Sunday, November 9, 2014

*That* student

We all have *that* student every year (and if you don''re either really lucky or you're in denial *wink*). You know...that kid that just pushes your buttons, grates on your nerves and makes you want to jump out the window.

In my inner city school, we have a lot of kiddos who have really hard lives outside of school. School is often the only stable thing they have in their lives. (Case in point...I got a new girl about three weeks ago. She left early on Halloween and I haven't seen her since. Found out yesterday afternoon, she moved again. My heart aches for that girl and her family who are bouncing from house to house because they can't afford rent or whatever.) A few years ago, I hosted my first student teacher. I was looking through my files the other day and found a reflection she had given me a copy of. We'd just had a lesson from a local group for survivors of cancer. The students filled a bracelet with colored beads based upon the hardships they had endured. My student teacher reflected that she wouldn't have been able to even make a bracelet and these 10-11 year old kids had bracelets full. That's the reality of the kind of kiddos that I teach.

I love teaching them, but it can be very emotionally draining. Very. And I always have at least one student who just gets on my ever-loving nerves. I have to ride them to get anything done, to stay on task, to not annoy other kids, etc. That's the draining part. You want every kid to be a success...but you can only hold their hand so much.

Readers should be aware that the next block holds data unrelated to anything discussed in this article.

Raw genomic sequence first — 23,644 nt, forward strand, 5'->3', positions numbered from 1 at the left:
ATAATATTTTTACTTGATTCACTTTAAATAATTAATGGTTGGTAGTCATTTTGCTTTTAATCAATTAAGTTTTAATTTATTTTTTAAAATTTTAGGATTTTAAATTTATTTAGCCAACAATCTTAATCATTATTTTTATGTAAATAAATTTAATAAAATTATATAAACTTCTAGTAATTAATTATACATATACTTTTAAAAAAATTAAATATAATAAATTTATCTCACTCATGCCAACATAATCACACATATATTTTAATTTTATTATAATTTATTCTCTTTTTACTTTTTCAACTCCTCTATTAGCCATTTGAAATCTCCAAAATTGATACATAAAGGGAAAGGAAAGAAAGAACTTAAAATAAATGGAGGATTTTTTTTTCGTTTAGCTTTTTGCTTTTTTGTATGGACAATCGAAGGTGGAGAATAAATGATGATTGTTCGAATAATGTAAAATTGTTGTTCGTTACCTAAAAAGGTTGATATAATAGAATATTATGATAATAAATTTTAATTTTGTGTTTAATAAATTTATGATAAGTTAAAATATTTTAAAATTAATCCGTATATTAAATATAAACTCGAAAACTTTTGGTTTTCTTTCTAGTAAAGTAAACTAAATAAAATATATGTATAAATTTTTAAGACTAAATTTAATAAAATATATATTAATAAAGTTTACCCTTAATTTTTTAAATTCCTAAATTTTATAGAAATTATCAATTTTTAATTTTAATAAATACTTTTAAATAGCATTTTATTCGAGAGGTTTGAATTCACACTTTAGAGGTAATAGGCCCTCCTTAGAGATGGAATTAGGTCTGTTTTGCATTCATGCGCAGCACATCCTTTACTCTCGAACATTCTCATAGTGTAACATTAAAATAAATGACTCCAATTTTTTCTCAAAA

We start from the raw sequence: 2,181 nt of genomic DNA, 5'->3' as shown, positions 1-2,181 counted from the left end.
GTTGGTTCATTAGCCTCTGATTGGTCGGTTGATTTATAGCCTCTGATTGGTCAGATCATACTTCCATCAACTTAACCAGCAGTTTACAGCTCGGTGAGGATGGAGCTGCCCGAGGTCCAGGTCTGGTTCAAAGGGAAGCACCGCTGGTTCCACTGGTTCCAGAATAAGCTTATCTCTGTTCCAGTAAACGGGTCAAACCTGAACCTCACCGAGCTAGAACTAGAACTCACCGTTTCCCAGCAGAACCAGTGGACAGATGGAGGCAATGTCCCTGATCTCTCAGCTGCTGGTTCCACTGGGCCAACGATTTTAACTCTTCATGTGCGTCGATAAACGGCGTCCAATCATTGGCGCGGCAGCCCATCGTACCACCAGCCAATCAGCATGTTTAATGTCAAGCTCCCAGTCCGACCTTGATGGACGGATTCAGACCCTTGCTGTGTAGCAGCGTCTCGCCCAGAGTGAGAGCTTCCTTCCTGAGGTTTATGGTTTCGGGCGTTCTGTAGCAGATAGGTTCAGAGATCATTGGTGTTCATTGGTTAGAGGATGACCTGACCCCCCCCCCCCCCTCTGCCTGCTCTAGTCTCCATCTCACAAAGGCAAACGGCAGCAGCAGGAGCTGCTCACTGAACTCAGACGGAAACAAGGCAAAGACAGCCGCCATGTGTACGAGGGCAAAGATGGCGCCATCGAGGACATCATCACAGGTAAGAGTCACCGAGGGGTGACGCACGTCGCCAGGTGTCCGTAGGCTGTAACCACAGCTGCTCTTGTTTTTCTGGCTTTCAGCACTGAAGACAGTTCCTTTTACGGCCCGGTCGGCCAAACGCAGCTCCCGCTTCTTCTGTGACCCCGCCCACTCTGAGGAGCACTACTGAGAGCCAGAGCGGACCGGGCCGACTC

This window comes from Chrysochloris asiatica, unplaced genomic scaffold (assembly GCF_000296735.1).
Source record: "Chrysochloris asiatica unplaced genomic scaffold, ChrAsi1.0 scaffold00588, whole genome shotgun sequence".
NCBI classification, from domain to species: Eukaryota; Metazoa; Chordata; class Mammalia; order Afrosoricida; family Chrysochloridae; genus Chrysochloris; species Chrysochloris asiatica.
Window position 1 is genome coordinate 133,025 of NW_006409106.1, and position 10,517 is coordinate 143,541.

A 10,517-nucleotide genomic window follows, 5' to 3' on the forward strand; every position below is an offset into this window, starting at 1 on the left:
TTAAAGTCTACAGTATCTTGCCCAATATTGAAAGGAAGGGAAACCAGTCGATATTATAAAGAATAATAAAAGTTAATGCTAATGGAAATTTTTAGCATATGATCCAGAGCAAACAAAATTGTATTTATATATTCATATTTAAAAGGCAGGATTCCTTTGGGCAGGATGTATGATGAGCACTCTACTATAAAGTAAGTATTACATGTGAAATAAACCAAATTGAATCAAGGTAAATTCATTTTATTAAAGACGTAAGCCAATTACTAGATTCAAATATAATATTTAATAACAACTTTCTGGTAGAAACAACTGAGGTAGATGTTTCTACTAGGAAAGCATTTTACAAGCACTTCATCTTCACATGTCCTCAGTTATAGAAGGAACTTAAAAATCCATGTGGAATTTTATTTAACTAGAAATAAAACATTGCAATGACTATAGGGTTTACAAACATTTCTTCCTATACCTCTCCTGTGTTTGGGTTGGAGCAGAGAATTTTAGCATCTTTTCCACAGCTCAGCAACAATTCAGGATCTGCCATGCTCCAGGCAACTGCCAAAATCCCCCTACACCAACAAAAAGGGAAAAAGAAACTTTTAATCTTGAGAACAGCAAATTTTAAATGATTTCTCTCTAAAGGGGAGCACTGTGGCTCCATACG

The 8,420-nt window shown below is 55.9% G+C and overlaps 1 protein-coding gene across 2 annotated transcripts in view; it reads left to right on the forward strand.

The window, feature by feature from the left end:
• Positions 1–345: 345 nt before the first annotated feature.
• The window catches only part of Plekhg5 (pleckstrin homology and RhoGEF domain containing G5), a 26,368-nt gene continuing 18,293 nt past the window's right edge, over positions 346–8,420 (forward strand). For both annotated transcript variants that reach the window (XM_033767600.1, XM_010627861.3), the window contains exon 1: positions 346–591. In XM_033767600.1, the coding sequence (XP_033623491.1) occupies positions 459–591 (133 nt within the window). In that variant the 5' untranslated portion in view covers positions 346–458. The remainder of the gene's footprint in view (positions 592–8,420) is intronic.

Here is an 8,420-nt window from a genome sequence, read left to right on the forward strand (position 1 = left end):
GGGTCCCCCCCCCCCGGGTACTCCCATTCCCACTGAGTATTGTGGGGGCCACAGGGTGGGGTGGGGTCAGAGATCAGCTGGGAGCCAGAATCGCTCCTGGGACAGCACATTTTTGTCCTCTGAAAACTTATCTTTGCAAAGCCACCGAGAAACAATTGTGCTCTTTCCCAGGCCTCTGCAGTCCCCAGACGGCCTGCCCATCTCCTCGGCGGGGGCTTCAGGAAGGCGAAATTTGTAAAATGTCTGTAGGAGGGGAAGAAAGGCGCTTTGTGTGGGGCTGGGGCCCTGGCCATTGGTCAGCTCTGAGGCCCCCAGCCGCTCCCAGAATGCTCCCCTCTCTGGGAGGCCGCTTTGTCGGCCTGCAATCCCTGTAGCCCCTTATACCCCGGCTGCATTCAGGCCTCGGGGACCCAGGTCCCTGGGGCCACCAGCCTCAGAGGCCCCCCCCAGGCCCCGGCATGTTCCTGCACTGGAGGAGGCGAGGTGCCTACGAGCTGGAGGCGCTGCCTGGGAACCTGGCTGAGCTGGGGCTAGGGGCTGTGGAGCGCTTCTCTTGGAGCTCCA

I have several of those kids this year. All boys. (I don't know why my boys tend to be my challenging ones -- sometimes I have girls who are, but most often its my boys who need the extra TLC.) One friend has to sit alone because he just drives everyone crazy. He has ADHD and truly always has to be moving his body. He sits off to the corner by my ELMO area so that if he stands up and dances around (which he does!), he isn't bothering anyone else. 

On Fridays at my school, a class who had good behavior gets to sit at the STAR Cafe at lunch. This is a special table decorated by our volunteer moms, off to the side of the other kiddos. It's a big deal. We won this week and I text my TA and said we won and I would be eating with the kiddos on Friday and she could too if she wanted to. Imagine my utter SHOCK when the boy mentioned above sat next to me. On purpose. I kind of gave him a weird look and teased him, "You sure you want to sit there?" He says, "I flipped [other boy] for it." I almost died. These boys who drive me (and each other!) crazy were flipping coins to decide who got to sit with me at lunch!

These kind of stories remind me why I teach where I do. Yes, they are draining. Yes, they can be irritatingly annoyingly irritating and drive me up the wall....but in the end, they just want to be loved. Loved as they are, loved with all of their flaws, loved as a member of the classroom.

It's these sort of reminders that keep me firmly planted in my district. It's not a perfect place to work (seriously, does such a place exist?), but the kids can't be beat. They captured my heart years ago and have yet to give it back to me.


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